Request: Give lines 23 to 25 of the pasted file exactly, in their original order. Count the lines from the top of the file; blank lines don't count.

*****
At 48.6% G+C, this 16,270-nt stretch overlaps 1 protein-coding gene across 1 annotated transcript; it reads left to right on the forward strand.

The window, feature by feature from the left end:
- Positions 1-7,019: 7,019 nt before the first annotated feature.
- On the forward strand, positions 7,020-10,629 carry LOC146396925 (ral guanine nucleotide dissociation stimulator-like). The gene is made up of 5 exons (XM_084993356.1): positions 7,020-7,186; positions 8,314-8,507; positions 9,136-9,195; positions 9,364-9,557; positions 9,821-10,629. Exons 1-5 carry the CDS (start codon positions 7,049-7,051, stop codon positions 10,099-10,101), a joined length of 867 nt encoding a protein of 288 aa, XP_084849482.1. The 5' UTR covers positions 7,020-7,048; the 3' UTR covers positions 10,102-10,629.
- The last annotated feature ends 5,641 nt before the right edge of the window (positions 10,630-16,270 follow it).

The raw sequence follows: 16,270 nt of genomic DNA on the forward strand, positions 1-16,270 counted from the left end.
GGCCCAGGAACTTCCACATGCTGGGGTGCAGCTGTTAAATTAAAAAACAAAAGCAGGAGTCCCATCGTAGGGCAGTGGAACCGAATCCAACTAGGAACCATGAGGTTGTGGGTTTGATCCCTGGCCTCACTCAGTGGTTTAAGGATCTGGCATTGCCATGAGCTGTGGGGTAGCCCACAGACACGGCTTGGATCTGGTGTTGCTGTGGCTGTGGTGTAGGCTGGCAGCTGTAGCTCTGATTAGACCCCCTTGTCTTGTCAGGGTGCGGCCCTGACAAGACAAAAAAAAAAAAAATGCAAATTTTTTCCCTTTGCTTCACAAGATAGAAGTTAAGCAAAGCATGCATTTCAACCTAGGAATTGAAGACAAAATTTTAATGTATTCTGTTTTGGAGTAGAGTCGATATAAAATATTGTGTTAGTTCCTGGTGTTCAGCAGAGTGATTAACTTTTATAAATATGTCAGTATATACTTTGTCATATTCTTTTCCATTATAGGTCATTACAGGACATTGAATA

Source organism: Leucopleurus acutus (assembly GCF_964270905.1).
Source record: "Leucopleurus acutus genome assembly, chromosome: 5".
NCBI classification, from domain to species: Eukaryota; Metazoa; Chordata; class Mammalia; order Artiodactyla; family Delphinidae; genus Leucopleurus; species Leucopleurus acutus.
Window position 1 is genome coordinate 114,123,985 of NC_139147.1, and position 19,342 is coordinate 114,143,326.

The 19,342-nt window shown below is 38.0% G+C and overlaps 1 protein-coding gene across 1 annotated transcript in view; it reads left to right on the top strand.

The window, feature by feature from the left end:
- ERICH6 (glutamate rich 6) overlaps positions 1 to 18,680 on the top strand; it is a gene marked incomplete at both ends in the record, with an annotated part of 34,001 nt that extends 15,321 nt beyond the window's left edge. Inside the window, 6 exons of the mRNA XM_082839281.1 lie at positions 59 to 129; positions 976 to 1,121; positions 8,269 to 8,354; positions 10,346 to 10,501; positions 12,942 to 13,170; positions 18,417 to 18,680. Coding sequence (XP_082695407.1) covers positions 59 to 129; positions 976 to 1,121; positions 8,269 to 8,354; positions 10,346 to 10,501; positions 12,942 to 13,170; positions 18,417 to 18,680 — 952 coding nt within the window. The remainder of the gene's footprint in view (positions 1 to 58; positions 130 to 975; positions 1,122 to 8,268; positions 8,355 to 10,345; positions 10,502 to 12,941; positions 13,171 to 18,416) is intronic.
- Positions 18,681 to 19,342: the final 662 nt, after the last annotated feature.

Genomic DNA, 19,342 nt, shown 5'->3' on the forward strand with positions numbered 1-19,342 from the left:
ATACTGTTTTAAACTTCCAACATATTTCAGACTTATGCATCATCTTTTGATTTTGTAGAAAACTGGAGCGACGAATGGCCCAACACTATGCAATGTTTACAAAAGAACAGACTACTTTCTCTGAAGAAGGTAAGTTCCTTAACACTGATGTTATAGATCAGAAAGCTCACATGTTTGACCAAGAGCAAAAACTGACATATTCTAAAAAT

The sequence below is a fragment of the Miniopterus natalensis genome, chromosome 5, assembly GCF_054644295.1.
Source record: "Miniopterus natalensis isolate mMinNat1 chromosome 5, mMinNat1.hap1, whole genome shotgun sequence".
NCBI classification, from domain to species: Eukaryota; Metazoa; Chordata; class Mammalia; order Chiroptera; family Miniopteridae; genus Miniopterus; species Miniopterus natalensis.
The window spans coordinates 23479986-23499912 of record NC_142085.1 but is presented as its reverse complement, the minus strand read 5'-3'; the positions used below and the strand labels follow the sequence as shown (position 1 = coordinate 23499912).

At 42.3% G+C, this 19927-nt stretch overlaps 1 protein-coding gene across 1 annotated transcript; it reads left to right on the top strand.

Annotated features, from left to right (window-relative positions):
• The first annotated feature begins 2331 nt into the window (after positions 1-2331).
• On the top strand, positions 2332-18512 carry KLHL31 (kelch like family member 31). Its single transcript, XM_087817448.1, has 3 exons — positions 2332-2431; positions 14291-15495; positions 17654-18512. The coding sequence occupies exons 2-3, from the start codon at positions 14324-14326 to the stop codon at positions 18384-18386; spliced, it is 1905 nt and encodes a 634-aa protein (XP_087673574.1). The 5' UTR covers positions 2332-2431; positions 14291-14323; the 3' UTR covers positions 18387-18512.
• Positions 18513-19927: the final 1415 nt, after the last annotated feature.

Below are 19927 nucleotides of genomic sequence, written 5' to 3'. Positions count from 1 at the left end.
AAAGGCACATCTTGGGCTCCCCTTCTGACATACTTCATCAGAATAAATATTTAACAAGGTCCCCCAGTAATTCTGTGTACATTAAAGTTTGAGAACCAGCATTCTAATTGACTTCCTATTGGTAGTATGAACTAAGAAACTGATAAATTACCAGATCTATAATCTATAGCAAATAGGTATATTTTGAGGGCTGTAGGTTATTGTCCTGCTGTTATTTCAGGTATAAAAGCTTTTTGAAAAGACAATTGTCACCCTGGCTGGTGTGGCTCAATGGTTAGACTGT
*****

Annotated features, from left to right (window-relative positions):
• The first annotated feature begins 2331 nt into the window (after positions 1-2331).
• On the top strand, positions 2332-18512 carry KLHL31 (kelch like family member 31). Its single transcript, XM_087817448.1, has 3 exons — positions 2332-2431; positions 14291-15495; positions 17654-18512. The coding sequence occupies exons 2-3, from the start codon at positions 14324-14326 to the stop codon at positions 18384-18386; spliced, it is 1905 nt and encodes a 634-aa protein (XP_087673574.1). The 5' UTR covers positions 2332-2431; positions 14291-14323; the 3' UTR covers positions 18387-18512.